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Topic: Due PWM frequency (Read 14364 times) previous topic - next topic

sepehrdidevar

I at least have 10bit ADC input now

Code: [Select]
int Feedback = A0;   // feedback connected to pin 0
int val = 0;         // variable to store the read value

void setup() {
  // PWM Set-up on pin: DAC1
   
  REG_PMC_PCER1 |= PMC_PCER1_PID36;                     // Enable PWM
  REG_PIOB_ABSR |= PIO_ABSR_P16;                        // Set PWM pin perhipheral type A or B, in this case B
  REG_PIOB_PDR |= PIO_PDR_P16;                          // Set PWM pin to an output
  REG_PWM_CLK = PWM_CLK_PREA(0) | PWM_CLK_DIVA(1);      // Set the PWM clock rate to 84MHz (84MHz/1)
  REG_PWM_CMR0 = PWM_CMR_CPRE_CLKA;                     // Enable single slope PWM and set the clock source as CLKA
  REG_PWM_CPRD0 = 2100;                                  // Set the PWM frequency 84MHz/40kHz = 2100                                   // Set the PWM duty cycle 50% (2100/2=1050)
  REG_PWM_ENA = PWM_ENA_CHID0;                          // Enable the PWM channel     
}

void loop()
{
val = analogRead(Feedback);
REG_PWM_CDTY0 = val * 2;
}

 

why did you write  the val*2 ?
and what is the "feedback" value?
is it converter output voltage ?

generatorlabs

MartinL,

Thank you so much for that snippet of code. It works very well. The DUE is a completely different beast from the AVR stuff and trying to move a project from a UNO to the DUE has proven to be very challenging. Even looking up these completely different timer registers is a daunting task.

I have seen a library that can do some of what you have shared. I would like to keep the code as simple as possible. My needs are simple. I need two fixed frequency PWM clocks to drive external chips. They do not have to be super precise and they will never change. I need approx 104kHz and 150kHz on each clock.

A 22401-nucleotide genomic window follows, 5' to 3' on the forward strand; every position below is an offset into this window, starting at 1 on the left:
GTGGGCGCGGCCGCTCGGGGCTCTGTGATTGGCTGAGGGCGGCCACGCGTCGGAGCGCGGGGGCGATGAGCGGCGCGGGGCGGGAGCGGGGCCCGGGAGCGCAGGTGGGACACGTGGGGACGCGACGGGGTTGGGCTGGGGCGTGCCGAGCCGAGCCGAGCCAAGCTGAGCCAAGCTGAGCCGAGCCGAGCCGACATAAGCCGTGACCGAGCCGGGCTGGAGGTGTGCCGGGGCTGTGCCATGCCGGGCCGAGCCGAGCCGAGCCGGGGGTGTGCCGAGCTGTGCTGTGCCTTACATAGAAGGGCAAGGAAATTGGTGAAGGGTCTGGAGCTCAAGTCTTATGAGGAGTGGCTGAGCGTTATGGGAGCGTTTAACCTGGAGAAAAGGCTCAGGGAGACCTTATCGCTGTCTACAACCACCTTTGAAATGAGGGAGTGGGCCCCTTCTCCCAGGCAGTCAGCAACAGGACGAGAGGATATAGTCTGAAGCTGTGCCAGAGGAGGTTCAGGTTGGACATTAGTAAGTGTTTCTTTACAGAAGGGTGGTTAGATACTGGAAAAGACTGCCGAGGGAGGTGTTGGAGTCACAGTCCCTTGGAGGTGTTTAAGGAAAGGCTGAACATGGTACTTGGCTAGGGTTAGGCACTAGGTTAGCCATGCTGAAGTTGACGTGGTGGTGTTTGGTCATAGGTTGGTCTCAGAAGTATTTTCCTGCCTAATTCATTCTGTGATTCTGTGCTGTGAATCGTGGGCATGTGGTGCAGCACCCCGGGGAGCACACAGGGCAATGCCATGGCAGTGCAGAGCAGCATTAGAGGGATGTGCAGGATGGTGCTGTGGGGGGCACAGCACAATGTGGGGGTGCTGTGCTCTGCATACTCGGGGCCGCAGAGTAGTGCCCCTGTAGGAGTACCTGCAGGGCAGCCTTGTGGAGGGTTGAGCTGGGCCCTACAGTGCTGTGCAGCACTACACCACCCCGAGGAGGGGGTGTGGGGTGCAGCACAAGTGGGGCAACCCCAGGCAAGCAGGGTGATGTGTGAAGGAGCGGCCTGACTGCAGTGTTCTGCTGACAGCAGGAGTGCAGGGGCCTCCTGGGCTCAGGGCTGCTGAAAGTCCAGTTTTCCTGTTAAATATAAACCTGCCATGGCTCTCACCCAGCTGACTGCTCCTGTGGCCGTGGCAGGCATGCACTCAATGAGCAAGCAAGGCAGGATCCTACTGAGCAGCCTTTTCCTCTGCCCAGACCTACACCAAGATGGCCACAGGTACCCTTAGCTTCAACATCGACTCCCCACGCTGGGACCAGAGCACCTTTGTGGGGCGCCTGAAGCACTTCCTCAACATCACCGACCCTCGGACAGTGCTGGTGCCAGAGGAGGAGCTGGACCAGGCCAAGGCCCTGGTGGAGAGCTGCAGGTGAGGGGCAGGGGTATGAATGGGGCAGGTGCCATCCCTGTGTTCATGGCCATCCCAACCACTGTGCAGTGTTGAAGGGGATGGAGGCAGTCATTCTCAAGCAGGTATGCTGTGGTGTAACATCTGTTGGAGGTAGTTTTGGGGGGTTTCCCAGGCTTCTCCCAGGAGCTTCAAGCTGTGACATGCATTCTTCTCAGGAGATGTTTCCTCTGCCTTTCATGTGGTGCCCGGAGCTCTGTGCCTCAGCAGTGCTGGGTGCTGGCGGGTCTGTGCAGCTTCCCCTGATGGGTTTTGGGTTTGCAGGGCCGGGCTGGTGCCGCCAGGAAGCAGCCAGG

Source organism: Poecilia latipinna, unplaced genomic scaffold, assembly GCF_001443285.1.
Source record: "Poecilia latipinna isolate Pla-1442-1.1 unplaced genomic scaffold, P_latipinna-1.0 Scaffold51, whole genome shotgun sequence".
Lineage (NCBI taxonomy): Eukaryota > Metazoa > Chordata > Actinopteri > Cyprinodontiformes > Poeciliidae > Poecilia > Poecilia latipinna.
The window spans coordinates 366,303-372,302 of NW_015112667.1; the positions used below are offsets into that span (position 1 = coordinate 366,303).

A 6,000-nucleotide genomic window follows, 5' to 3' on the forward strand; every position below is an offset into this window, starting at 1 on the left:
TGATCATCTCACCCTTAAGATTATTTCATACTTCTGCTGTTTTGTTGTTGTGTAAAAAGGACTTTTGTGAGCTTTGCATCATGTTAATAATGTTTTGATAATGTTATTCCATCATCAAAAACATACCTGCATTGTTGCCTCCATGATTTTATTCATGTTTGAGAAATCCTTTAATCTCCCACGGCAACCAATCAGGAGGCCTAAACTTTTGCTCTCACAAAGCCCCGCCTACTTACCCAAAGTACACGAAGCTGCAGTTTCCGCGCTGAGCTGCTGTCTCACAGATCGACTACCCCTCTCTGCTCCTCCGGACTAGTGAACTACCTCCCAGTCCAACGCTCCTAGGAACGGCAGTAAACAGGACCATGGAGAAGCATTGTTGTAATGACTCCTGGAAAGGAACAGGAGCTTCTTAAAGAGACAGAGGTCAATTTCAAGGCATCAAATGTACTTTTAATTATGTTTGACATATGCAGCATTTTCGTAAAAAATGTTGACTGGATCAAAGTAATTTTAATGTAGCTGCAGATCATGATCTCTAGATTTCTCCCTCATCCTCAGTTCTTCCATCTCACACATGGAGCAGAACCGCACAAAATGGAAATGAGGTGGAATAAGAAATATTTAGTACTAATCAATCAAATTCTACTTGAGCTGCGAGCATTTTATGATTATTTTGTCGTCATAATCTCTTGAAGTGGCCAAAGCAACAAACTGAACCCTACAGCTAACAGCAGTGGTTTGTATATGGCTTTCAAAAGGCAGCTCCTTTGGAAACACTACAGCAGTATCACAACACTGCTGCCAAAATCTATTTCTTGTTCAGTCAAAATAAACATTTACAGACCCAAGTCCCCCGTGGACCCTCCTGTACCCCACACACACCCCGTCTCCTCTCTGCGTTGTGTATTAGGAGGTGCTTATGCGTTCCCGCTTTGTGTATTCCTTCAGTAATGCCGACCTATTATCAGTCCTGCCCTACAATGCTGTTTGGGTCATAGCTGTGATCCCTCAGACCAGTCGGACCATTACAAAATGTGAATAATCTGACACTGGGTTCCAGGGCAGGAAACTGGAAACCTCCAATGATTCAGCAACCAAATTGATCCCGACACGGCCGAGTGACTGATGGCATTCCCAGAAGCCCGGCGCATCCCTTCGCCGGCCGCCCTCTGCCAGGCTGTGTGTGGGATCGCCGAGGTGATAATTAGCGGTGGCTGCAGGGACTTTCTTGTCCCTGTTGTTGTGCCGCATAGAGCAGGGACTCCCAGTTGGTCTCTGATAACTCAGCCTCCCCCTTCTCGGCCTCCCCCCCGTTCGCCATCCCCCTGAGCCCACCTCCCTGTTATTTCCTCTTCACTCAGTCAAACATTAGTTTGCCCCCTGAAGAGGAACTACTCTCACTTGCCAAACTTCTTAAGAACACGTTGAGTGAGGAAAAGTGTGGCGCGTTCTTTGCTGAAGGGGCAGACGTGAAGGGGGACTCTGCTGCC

I would like to ask, what must I change/add in the code snippet to have a second timer with its own PWM freq and Duty on another unused pin, like DAC2?

Thanks for any help.

Hi buckboostbill,

The code below uses register manipulation to create a 40kHz, 50% duty cycle PWM signal on pin DAC1 (PWML0):

Code: [Select]
// Output a 40kHz PWM waveform at a resolution of 11-bits on pin DAC1 (PWML0)
void setup() {
  // PWM Set-up on pin: DAC1
  REG_PMC_PCER1 |= PMC_PCER1_PID36;                     // Enable PWM
  REG_PIOB_ABSR |= PIO_ABSR_P16;                        // Set PWM pin perhipheral type A or B, in this case B
  REG_PIOB_PDR |= PIO_PDR_P16;                          // Set PWM pin to an output
  REG_PWM_CLK = PWM_CLK_PREA(0) | PWM_CLK_DIVA(1);      // Set the PWM clock rate to 84MHz (84MHz/1)
  REG_PWM_CMR0 = PWM_CMR_CPRE_CLKA;                     // Enable single slope PWM and set the clock source as CLKA
  REG_PWM_CPRD0 = 2100;                                  // Set the PWM frequency 84MHz/40kHz = 2100
  REG_PWM_CDTY0 = 1050;                                  // Set the PWM duty cycle 50% (2100/2=1050)
  REG_PWM_ENA = PWM_ENA_CHID0;                          // Enable the PWM channel    
}

void loop() {}

This will give you 11-bit resolution, which is the best that can be achieved by the 84MHz Due at this (40kHz) frequency.

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